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5.8 pm

Mr. Tony Banks (West Ham): I am grateful to the hon. Member for New Forest, West (Mr. Swayne) for mentioning clause IV. We do not often hear it mentioned in this place any more. It brought a lump to my throat, and I almost felt a chorus of "The Red Flag" coming on, but it quickly passed, as it has done in new Labour.

I should like to pick up something that the hon. Member for Henley (Mr. Johnson) said in his speech. In his usual modest way, he pointed out that there was something that none of us had seen or discussed in the debate: the definition of Europe. It is an interesting point. As a member of the Parliamentary Assembly of the Council of Europe, I know that the subject is discussed there from time to time. In Council of Europe terms, Europe stretches from the Atlantic to the Urals. One needs only to make the short journey across the Bering strait to Alaska to reach north America. He was right to say that the borders of Europe will continue to expand, and so they should.

Hon. Members who described the treaty of accession as an historic milestone are correct, and it is wonderful. The Foreign Secretary mentioned Europe's violent history. The map of Europe has been drawn and redrawn over the centuries, always on the basis of conquest, war and the imposition of treaties on unwilling countries. We are considering a completely different process. It is grotesque, especially in the context of the acceding countries, to suggest that one can compare the Commission to the Politburo. However, such language often creeps into discussions about developments in the European Union, especially in our media. We are drawing a new map of Europe peacefully, on a co-operative, voluntary basis. A dream is becoming reality.

In recent years, there has been much argument about whether we should broaden or deepen. Those who opposed the concept of the European Union believed that broadening it would avoid deepening it. They did not want to expand it on the basis of what was good for other countries but to prevent the European Union from deepening. I believed that we should deepen before broadening, but we cannot. We cannot stand aside and tell countries that have emerged from the shadow of the former Soviet Union that we must get on with our business and they must wait. We must therefore try both to broaden and to deepen.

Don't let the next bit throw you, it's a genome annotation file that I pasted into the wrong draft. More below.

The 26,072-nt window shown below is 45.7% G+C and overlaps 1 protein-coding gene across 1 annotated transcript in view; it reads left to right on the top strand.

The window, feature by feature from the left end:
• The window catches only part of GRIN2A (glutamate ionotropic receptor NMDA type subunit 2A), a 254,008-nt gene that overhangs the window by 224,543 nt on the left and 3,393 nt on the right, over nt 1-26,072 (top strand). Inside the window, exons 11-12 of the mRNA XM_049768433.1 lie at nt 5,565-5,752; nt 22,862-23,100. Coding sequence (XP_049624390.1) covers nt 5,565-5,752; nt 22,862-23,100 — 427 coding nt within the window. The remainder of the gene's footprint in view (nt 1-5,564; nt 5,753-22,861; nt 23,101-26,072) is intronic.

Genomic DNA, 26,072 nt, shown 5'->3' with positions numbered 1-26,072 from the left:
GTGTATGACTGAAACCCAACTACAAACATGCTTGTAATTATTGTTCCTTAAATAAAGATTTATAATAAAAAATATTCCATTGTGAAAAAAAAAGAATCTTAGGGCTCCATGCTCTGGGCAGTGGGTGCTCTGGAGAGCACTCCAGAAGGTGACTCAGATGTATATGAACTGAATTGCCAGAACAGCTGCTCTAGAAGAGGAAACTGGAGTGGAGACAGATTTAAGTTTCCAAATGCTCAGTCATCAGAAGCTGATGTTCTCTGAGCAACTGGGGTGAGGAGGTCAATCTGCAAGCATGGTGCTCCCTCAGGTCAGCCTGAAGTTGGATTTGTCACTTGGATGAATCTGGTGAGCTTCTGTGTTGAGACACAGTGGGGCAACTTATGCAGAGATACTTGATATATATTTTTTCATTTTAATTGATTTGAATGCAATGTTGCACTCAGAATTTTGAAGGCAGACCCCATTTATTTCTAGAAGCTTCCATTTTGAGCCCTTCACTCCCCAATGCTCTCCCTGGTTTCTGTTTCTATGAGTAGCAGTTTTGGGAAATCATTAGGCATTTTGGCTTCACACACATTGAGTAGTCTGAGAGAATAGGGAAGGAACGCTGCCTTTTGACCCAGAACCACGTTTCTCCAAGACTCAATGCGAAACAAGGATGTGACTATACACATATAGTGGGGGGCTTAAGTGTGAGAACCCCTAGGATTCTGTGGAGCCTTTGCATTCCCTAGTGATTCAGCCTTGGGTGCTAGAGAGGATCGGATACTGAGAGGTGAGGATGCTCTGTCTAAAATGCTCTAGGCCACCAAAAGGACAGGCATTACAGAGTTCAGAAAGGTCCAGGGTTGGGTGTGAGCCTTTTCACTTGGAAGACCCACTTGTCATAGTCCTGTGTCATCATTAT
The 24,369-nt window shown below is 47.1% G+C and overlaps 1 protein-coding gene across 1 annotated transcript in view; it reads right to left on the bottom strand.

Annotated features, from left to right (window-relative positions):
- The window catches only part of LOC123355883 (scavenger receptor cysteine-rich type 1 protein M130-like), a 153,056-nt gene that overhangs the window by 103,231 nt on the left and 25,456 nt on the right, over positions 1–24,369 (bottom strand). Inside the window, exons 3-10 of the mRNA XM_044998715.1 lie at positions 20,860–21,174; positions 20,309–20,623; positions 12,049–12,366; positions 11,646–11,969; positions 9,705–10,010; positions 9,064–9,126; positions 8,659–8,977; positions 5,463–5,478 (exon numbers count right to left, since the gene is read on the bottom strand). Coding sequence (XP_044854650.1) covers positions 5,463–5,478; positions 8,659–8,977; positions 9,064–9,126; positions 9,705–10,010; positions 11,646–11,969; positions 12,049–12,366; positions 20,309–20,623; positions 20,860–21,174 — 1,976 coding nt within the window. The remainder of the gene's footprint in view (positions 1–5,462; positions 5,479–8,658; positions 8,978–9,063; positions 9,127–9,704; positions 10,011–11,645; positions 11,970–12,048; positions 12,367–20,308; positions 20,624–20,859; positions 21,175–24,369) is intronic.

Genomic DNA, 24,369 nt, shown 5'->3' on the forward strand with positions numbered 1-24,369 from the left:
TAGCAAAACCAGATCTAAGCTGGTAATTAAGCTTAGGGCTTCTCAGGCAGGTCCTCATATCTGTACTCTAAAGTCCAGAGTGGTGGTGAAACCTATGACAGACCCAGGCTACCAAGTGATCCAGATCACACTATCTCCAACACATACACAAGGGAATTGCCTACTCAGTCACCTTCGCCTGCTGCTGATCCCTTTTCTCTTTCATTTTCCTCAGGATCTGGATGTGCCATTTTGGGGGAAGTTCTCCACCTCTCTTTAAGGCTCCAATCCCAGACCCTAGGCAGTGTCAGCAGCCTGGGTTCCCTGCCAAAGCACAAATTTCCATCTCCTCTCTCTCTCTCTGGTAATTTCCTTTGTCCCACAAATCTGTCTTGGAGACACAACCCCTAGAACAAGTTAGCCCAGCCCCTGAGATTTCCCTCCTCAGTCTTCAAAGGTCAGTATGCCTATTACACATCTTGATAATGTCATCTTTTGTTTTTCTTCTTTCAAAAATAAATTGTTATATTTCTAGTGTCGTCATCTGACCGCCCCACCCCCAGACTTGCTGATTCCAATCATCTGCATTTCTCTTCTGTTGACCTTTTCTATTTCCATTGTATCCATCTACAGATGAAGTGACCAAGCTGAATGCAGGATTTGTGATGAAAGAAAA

We all have our personal stories about the accession countries. I am delighted about Lithuania's application. Not many people know—why should they?—that as a member of the Political Committee of the Council of Europe's Parliamentary Assembly, I was responsible for a report on Lithuania. I was a rapporteur for its application to join the Council of Europe and I spent time in Lithuania, studying various institutions. It attained full status at the Council of Europe. All countries must do that before applying to join the European Union. The Council of Europe should be perceived as the democratic training ground for countries in transition from the totalitarian system of

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the former Soviet Union to the family of democratic nations. When I produced the report, several institutions could not be favourably compared with institutions in our country and other parts of western Europe. An act of faith was required. We had to say that the willingness to democratise meant that association in the Council of Europe—and now the European Union—would hasten the creation and development of democratic institutions in Lithuania and the other accession countries.

There has been much discussion about the countries' reasons for joining. Of course there are economic benefits to joining the European Union, whatever the short-term difficulties they and we might encounter. However, the decision is essentially political. The accession countries want to join the European Union for political reasons rather than for the economic benefits that they hope will ensue. Although the debate is about the accession treaty, it is impossible to discuss it in isolation from other developments such as the Convention and the euro. However much we want to cloak the debates in the language of economics, though, they remain political. It is a political issue. When I heard the shadow Chancellor this morning—I hear him so often on the "Today" programme that I thought for a moment I was cohabiting with him—I agreed with most of what he said. An economic snapshot of convergence might be right on the day that it is taken, but a little further down the line it will not be. One cannot say that because we have economic convergence on one particular day it is right for us to join the euro. I should not like to say that we are misleading people, but we are trying to camouflage an essentially political decision in the language of economics. Frankly, it is not going to work, because our economies could be converging on one day and diverging on another.

It is a political argument, just as it was a political argument that led the French, Germans, Italians and Spanish into joining the euro. When I hear that we are giving up our sovereignty or that 1,000 years of our history are threatened, I wonder what one would say to the French and the Germans about that. I have always felt that the French and German Governments are as anxious to preserve their sovereignty, history, customs and pride as we are. Those countries have not descended into barbarism because they joined the euro. Whatever else one says about the short-term difficulties that they may be undergoing, my personal experience is that quality of life and living standards in France and Germany are at least equal to, and in most cases exceed, those of this country.